A BRAND-NEW VIA FERRATA IN OURAY TAKES NEOPHYTE CLIMBERS ON A CLOSE-UP JOURNEY THROUGH SOUTHERN COLORADO’S MINING PAST.
The five-cable suspension bridge is the Gold Mountain Via Ferrata’s main event. PHOTO BY TRAVIS PERKINS
I WALK HEEL TO TOE ACROSS THE BRIDGE as if it were a balance beam. But it’s not as easy as that. The bridge is a round ¾-inch cable stretching 55 feet between two cliffs. There are two more cables on either side that make for a thin handrail. Our guide points out that halfway across the bridge there’s a view of an old mining portal. But I never see it, because I’m staring at my feet—while trying not to look down. The valley floor appears to be a thousand feet away. “Did I mention I’m afraid of heights?” my husband, Jeff , says to me once we cross the bridge. “Ditto,” I say.
We’ve taken our three kids to test out the Gold Mountain Via Ferrata, a brand-new route in Ouray that rises 1,400 feet in elevation past—and literally through—old mining structures, up a series of rock walls and across two heart-in-your-throat cable bridges.
The Gold Mountain Via Ferrata has some 950 rungs and 3,000 feet of cable. PHOTO BY TRAVIS PERKINS
“IT DEFINITELY REQUIRES A CERTAIN AMOUNT OF TENACITY.”–LOGAN TYLER, BASECAMP OURAY FOUNDER
Via ferrata is Italian for “iron way,” meaning the route is charted out with a path of iron rungs, essentially U-shaped rebar, and cables permanently affixed to the rock. Via ferratas were developed during World War I to move troops and supplies in the rugged alpine terrain of the Dolomites. In recent years, they’ve been springing up on rock faces across North America (you’ll find them in Telluride, Arapahoe Basin, Estes Park, Buena Vista and Royal Gorge). Logan Tyler, founder of Basecamp Ouray (basecampouray.com) and our guide for the day, built the Gold Mountain Via Ferrata in spring 2021, with the aid of a local crew. Tyler had helped construct the Ouray Via Ferrata, which runs along the rock walls above the Uncompahgre River in the Ouray Ice Park. The new route, set on 1,200 acres of private property called Gold Mountain Ranch, is a more exclusive affair. While you can tackle Ouray’s public via ferrata on your own, the Gold Mountain Via Ferrata is guided only. “We’ll do no more than 30 clients a day, max,” Tyler says. “On a busy weekend, the Ouray Via Ferrata could see upwards of 200 people.”
In the documentary Free Solo, professional rock climber Alex Honnold climbs Yosemite’s El Capitan without ropes. This is totally not like that. You wear a climbing helmet and a harness with two lanyards that are purpose-built for via ferrata climbing. You clip the lanyards’ carabiners to a steel cable that runs along the metal rungs. When you get to the end of one cable section, you “bump” the carabiners—one at a time—over the anchor and onto the next section. As long as one lanyard is clipped to the cable, you’re never in danger of a big fall.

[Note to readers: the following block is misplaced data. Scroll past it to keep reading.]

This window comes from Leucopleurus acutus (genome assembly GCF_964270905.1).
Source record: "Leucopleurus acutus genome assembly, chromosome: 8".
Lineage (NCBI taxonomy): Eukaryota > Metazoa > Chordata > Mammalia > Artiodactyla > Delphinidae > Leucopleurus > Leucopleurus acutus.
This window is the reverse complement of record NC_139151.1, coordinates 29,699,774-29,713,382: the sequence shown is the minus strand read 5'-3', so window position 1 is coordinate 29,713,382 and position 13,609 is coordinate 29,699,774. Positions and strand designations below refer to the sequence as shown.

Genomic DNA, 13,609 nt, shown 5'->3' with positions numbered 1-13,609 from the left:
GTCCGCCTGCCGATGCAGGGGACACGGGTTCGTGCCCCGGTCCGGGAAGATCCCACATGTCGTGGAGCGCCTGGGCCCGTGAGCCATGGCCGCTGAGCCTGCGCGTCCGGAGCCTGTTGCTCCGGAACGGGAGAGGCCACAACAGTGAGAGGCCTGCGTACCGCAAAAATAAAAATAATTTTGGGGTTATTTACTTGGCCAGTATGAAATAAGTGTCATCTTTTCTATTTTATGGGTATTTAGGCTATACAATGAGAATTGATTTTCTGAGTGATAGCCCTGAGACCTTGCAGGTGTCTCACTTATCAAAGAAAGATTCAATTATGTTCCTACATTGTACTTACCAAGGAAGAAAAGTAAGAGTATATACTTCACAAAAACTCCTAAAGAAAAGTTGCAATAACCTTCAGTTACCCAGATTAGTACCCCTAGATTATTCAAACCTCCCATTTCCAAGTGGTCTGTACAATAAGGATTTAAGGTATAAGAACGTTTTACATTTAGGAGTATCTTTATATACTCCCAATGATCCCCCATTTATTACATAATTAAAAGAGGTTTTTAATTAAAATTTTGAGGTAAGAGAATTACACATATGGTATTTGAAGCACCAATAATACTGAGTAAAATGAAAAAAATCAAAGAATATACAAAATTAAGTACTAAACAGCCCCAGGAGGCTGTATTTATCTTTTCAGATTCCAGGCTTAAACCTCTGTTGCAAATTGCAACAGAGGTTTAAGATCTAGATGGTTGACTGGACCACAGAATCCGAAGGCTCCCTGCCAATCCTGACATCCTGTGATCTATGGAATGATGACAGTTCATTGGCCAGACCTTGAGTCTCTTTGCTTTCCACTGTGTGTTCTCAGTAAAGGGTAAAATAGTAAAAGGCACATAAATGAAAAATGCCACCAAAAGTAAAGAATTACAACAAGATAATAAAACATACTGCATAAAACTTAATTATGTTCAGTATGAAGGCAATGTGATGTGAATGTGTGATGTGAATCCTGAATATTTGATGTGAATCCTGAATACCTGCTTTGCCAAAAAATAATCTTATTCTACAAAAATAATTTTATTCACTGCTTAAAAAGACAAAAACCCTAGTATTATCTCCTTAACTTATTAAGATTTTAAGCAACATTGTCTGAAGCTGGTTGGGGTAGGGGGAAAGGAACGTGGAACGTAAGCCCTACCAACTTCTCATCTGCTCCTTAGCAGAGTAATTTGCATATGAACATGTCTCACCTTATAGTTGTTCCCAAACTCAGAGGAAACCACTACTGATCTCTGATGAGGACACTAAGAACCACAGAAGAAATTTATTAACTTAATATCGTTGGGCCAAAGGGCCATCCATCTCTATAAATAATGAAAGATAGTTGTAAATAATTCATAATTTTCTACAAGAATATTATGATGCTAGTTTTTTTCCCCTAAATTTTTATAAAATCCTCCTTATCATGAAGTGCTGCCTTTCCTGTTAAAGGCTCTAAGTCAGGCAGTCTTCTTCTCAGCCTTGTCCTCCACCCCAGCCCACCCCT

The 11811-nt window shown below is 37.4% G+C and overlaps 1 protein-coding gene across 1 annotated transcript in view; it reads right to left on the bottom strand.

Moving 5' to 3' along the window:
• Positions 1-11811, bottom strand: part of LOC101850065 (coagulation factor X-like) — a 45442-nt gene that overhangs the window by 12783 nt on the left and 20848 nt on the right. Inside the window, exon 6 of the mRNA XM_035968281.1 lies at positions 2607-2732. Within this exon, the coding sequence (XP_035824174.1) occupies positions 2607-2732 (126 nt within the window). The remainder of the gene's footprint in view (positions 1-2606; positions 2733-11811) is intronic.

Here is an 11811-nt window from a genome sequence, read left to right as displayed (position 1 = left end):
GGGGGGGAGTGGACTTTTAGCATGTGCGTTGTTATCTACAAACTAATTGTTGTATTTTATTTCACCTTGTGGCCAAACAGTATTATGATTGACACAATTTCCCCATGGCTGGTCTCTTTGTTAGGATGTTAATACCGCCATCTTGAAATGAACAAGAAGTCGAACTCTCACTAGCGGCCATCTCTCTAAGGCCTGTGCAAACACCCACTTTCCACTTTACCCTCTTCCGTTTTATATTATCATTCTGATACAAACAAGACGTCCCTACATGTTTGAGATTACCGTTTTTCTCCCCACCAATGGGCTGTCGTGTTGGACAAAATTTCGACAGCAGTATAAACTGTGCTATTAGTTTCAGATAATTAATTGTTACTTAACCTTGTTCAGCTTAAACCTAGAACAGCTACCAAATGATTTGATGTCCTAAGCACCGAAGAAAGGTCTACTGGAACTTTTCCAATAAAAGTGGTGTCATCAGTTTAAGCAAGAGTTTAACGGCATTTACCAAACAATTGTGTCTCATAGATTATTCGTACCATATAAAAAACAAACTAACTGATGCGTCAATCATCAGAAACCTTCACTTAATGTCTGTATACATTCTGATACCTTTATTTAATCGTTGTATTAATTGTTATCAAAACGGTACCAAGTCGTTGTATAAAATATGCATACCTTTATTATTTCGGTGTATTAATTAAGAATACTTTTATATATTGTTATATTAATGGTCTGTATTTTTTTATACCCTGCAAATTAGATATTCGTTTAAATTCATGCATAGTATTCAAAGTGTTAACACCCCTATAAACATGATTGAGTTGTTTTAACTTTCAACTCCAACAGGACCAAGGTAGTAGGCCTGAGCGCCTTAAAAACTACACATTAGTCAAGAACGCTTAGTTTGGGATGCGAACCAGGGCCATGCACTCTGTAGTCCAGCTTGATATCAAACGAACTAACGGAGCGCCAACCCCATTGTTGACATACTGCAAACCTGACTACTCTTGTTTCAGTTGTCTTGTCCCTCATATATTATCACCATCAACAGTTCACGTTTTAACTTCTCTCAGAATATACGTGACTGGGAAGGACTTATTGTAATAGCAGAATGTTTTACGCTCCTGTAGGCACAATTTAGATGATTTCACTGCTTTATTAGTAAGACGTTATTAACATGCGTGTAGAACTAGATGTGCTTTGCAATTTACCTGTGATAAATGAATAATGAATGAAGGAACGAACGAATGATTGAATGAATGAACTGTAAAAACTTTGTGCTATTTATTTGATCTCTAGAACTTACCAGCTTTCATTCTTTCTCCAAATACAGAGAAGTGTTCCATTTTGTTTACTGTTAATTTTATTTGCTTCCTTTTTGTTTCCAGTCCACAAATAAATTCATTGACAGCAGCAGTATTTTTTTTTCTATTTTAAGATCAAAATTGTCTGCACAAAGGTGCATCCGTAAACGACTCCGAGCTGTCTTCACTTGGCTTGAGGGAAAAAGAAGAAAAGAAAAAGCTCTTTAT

The very first pitch on the Gold Mountain Via Ferrata is one of the most technical. I get a crick in my neck watching the kids scurry up the rock, each channeling their inner Spiderman. This, I think to myself, is where they separate the wheat from the chaff. At first, I thought it would be as simple as climbing a step ladder, but there are points on the via ferrata where you need to find your next handhold and foothold in the granite.
“THERE’S SO MUCH HISTORY RIGHT HERE.”–LOGAN TYLER, BASECAMP OURAY FOUNDER
Midway up, we come across the old Memphis Mine ore house. Gold Mountain Ranch, set on some 120 mining claims dating back to the 1880s, is home to a geological feature called The Blowout. When it formed 65 million years ago, it created part of the Gold Belt’s lucrative mineralization. The via ferrata follows the same gold vein the miners were chasing.
The first cable bridge begins at the end of an old mine tunnel. PHOTO BY TRAVIS PERKINS
At the Memphis mine, there’s a decision to be made. We can take the Hardman’s Pitch or an alternate easier path. The hard way starts with a vertical pitch and a 15-foot section with a slight overhang that’s the equivalent of 5.9, in rock climbing parlance. “It’s definitely a pretty high pump factor,” Tyler says. The kids follow him up the double-black-diamond Hardman’s, while Jeff and I walk along the easy path and get in position to take photos. When Tyler and the kids come into view, they’re traversing a rock that looks like a giant fist. They move their feet across a path of iron rungs, finding handholds in the rock knuckles some 800 feet from the valley floor. “It definitely requires a certain amount of tenacity,” Tyler says.